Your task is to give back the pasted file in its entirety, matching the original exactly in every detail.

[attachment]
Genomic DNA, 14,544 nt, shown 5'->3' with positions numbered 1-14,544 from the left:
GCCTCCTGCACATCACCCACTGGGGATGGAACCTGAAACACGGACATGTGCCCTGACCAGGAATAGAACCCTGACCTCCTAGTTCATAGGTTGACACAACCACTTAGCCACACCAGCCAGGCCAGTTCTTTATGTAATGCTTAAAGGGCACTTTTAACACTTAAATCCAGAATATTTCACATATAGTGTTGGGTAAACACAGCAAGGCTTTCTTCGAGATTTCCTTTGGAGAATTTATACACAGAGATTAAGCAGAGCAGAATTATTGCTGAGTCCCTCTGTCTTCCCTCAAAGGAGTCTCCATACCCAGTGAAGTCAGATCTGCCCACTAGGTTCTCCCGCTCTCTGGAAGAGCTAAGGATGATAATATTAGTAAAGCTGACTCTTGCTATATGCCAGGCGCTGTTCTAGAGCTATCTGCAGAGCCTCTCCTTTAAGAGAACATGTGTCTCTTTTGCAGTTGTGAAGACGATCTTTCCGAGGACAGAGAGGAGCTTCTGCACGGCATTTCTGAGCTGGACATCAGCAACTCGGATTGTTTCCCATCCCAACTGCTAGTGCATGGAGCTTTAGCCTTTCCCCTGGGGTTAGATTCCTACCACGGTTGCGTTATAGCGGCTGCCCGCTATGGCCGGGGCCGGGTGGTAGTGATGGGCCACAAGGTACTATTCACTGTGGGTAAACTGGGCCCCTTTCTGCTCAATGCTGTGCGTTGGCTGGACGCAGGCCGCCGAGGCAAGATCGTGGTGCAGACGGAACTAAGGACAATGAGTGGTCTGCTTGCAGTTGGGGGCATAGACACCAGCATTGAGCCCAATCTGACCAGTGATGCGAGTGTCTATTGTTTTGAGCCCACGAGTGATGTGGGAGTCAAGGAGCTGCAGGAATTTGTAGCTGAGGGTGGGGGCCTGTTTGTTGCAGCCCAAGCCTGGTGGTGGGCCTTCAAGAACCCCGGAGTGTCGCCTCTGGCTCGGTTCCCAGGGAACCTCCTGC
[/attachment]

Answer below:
Genomic DNA, 14,544 nt, shown 5'->3' with positions numbered 1-14,544 from the left:
GCCTCCTGCACATCACCCACTGGGGATGGAACCTGAAACACGGACATGTGCCCTGACCAGGAATAGAACCCTGACCTCCTAGTTCATAGGTTGACACAACCACTTAGCCACACCAGCCAGGCCAGTTCTTTATGTAATGCTTAAAGGGCACTTTTAACACTTAAATCCAGAATATTTCACATATAGTGTTGGGTAAACACAGCAAGGCTTTCTTCGAGATTTCCTTTGGAGAATTTATACACAGAGATTAAGCAGAGCAGAATTATTGCTGAGTCCCTCTGTCTTCCCTCAAAGGAGTCTCCATACCCAGTGAAGTCAGATCTGCCCACTAGGTTCTCCCGCTCTCTGGAAGAGCTAAGGATGATAATATTAGTAAAGCTGACTCTTGCTATATGCCAGGCGCTGTTCTAGAGCTATCTGCAGAGCCTCTCCTTTAAGAGAACATGTGTCTCTTTTGCAGTTGTGAAGACGATCTTTCCGAGGACAGAGAGGAGCTTCTGCACGGCATTTCTGAGCTGGACATCAGCAACTCGGATTGTTTCCCATCCCAACTGCTAGTGCATGGAGCTTTAGCCTTTCCCCTGGGGTTAGATTCCTACCACGGTTGCGTTATAGCGGCTGCCCGCTATGGCCGGGGCCGGGTGGTAGTGATGGGCCACAAGGTACTATTCACTGTGGGTAAACTGGGCCCCTTTCTGCTCAATGCTGTGCGTTGGCTGGACGCAGGCCGCCGAGGCAAGATCGTGGTGCAGACGGAACTAAGGACAATGAGTGGTCTGCTTGCAGTTGGGGGCATAGACACCAGCATTGAGCCCAATCTGACCAGTGATGCGAGTGTCTATTGTTTTGAGCCCACGAGTGATGTGGGAGTCAAGGAGCTGCAGGAATTTGTAGCTGAGGGTGGGGGCCTGTTTGTTGCAGCCCAAGCCTGGTGGTGGGCCTTCAAGAACCCCGGAGTGTCGCCTCTGGCTCGGTTCCCAGGGAACCTCCTGC